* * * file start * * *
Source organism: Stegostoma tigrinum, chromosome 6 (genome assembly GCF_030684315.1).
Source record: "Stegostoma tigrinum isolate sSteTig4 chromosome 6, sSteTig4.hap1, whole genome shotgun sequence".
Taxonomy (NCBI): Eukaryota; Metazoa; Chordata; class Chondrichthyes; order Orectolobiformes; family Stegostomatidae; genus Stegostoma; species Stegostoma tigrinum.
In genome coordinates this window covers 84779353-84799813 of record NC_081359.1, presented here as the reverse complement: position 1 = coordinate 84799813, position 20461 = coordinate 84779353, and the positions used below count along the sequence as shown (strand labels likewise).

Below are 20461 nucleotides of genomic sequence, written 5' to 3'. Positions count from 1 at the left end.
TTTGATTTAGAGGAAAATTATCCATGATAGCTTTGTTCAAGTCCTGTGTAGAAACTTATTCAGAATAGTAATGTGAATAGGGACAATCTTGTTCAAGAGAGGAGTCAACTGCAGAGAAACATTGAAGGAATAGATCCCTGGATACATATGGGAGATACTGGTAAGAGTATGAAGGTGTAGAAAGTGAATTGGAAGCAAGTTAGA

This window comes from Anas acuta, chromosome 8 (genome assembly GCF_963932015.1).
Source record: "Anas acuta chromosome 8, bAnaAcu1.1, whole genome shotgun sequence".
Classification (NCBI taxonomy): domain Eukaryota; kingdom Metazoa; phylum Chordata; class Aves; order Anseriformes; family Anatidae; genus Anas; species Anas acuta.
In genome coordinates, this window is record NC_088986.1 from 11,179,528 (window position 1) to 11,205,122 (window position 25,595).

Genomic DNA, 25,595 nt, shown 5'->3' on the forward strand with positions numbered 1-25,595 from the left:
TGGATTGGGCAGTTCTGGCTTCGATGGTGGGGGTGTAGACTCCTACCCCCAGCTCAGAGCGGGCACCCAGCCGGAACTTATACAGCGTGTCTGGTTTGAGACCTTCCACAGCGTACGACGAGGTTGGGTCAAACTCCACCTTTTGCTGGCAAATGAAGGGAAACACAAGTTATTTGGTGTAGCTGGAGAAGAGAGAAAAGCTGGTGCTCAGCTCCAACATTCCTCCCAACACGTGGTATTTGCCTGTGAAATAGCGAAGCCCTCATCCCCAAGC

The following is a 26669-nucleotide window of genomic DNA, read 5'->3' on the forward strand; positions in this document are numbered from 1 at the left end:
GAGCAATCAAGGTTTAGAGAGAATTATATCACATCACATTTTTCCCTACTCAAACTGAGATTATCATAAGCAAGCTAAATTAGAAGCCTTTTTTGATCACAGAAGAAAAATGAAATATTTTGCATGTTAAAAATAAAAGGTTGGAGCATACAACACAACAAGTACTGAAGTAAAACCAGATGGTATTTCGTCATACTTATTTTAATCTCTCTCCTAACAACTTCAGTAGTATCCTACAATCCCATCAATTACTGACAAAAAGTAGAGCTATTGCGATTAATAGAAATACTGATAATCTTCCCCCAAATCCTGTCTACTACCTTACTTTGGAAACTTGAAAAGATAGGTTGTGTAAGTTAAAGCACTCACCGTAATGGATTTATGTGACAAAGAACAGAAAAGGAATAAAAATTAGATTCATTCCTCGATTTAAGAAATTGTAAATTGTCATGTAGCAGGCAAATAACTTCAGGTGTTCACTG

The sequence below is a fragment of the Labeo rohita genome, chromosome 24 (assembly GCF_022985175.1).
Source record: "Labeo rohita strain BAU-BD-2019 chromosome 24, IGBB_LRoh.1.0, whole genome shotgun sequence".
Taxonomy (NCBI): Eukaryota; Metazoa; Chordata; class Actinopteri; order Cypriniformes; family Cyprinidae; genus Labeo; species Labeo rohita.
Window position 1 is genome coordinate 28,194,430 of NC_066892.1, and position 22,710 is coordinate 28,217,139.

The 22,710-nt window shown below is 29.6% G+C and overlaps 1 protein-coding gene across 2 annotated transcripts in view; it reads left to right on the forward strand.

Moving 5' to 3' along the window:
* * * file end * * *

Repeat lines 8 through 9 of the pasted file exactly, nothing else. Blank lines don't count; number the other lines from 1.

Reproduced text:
Source record: "Anas acuta chromosome 8, bAnaAcu1.1, whole genome shotgun sequence".
Classification (NCBI taxonomy): domain Eukaryota; kingdom Metazoa; phylum Chordata; class Aves; order Anseriformes; family Anatidae; genus Anas; species Anas acuta.